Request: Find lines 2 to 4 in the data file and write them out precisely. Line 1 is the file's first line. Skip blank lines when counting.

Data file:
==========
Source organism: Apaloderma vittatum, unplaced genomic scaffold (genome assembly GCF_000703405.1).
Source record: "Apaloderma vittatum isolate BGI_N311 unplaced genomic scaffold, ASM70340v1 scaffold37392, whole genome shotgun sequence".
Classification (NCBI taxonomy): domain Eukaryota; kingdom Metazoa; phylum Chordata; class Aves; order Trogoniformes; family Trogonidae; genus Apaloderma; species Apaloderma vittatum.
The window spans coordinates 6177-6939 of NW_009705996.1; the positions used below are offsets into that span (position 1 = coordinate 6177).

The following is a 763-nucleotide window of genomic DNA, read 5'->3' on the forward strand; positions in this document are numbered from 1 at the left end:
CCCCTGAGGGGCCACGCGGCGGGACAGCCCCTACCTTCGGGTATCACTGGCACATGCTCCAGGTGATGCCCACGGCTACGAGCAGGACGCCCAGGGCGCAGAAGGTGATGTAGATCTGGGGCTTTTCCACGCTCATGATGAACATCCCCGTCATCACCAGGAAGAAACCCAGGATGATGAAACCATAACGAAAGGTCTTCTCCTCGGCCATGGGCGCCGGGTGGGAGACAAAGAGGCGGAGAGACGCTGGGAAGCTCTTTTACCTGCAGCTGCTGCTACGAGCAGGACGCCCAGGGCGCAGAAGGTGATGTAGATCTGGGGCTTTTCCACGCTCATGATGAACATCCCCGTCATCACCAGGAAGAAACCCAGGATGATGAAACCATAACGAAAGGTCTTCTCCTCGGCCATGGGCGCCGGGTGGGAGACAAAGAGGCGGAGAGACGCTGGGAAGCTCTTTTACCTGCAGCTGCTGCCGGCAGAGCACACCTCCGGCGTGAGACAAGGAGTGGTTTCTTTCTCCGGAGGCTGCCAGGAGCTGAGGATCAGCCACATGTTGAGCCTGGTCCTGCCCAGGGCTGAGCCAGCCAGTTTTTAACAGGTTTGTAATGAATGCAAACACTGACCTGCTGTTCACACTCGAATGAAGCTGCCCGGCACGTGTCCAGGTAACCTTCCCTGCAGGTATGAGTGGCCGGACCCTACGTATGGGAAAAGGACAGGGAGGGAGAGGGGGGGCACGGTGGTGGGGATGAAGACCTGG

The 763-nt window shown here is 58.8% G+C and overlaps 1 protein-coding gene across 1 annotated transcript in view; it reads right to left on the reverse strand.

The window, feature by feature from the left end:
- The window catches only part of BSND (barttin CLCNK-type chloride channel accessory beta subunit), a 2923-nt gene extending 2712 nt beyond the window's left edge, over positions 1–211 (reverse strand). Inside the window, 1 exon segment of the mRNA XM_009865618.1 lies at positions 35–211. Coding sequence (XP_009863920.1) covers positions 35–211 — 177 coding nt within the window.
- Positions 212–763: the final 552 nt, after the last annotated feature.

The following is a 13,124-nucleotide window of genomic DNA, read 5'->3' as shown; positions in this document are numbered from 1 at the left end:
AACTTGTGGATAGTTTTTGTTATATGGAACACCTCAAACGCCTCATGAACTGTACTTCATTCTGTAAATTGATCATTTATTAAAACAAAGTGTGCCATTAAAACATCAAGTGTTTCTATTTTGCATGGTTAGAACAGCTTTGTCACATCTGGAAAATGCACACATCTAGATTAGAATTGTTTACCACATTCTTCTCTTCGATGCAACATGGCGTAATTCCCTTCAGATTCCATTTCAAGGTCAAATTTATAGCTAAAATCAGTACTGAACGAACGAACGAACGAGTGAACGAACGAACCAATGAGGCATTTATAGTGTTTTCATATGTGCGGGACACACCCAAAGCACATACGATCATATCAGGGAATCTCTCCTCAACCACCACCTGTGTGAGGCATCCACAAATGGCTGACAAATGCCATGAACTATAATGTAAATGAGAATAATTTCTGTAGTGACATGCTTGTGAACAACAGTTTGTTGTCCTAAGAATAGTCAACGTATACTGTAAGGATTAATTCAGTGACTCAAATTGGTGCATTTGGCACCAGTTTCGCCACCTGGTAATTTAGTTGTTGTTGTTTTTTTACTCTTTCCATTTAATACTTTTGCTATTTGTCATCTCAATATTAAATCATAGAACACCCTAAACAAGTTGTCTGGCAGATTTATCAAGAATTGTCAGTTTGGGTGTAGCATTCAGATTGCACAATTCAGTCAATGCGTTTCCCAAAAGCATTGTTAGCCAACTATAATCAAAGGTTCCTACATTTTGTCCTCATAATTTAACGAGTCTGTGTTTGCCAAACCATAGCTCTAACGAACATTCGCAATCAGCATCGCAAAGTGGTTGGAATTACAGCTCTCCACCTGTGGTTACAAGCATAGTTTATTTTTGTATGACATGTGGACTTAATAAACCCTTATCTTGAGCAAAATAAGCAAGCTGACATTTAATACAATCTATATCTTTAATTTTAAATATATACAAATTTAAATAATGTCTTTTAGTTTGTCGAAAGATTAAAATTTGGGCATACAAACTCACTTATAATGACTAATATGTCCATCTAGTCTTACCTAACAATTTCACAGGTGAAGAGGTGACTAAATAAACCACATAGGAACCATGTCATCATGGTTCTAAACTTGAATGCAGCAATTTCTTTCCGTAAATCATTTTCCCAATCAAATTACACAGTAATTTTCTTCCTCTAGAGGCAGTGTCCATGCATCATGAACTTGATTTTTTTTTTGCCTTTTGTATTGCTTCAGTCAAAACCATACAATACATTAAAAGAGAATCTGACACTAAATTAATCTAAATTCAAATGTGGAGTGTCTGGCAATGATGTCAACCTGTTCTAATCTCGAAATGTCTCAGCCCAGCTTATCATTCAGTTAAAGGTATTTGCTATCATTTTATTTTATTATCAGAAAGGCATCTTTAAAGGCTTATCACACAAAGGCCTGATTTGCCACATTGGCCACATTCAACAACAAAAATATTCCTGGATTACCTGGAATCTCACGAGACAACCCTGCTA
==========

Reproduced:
Source record: "Apaloderma vittatum isolate BGI_N311 unplaced genomic scaffold, ASM70340v1 scaffold37392, whole genome shotgun sequence".
Classification (NCBI taxonomy): domain Eukaryota; kingdom Metazoa; phylum Chordata; class Aves; order Trogoniformes; family Trogonidae; genus Apaloderma; species Apaloderma vittatum.
The window spans coordinates 6177-6939 of NW_009705996.1; the positions used below are offsets into that span (position 1 = coordinate 6177).